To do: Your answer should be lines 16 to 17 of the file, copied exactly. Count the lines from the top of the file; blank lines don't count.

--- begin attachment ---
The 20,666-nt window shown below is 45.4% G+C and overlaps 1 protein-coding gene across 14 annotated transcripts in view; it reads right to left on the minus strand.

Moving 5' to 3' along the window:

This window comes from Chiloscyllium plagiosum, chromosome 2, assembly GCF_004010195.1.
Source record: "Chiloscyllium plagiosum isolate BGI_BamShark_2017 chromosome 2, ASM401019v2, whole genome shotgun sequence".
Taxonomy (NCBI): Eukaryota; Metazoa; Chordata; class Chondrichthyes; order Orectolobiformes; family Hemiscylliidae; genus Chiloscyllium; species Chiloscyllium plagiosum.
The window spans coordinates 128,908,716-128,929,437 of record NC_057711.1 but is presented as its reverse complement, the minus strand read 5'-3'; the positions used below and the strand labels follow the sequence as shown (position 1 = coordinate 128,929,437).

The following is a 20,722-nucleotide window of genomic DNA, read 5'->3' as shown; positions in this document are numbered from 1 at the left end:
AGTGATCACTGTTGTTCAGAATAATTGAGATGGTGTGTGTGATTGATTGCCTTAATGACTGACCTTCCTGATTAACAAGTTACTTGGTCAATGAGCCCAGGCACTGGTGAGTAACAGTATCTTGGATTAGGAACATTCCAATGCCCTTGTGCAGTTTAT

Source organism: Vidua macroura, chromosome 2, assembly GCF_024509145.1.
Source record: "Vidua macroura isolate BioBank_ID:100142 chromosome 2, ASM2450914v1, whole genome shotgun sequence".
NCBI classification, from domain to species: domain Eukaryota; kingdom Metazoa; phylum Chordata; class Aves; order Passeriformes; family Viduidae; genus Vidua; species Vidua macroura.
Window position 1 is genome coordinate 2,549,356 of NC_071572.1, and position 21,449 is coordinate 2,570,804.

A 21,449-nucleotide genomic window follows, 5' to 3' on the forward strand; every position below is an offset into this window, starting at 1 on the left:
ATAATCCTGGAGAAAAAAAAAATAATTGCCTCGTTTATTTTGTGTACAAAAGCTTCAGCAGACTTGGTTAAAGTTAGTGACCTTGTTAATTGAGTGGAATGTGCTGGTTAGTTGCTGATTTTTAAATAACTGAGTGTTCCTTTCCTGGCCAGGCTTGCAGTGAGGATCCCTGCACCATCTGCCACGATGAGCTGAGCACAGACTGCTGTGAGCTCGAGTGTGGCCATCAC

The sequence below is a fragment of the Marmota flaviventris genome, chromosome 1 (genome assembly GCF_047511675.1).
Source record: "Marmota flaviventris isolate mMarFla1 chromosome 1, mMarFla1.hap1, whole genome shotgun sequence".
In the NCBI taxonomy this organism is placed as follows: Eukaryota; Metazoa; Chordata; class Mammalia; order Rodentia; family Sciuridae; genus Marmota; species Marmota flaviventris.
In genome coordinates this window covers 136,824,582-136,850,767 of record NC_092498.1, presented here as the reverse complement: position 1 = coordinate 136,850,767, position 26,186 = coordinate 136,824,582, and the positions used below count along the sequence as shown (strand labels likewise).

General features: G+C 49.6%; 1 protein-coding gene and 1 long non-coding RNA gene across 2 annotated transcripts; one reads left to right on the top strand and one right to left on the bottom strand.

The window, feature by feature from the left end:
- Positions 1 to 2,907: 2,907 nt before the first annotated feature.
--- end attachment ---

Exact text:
Source record: "Marmota flaviventris isolate mMarFla1 chromosome 1, mMarFla1.hap1, whole genome shotgun sequence".
In the NCBI taxonomy this organism is placed as follows: Eukaryota; Metazoa; Chordata; class Mammalia; order Rodentia; family Sciuridae; genus Marmota; species Marmota flaviventris.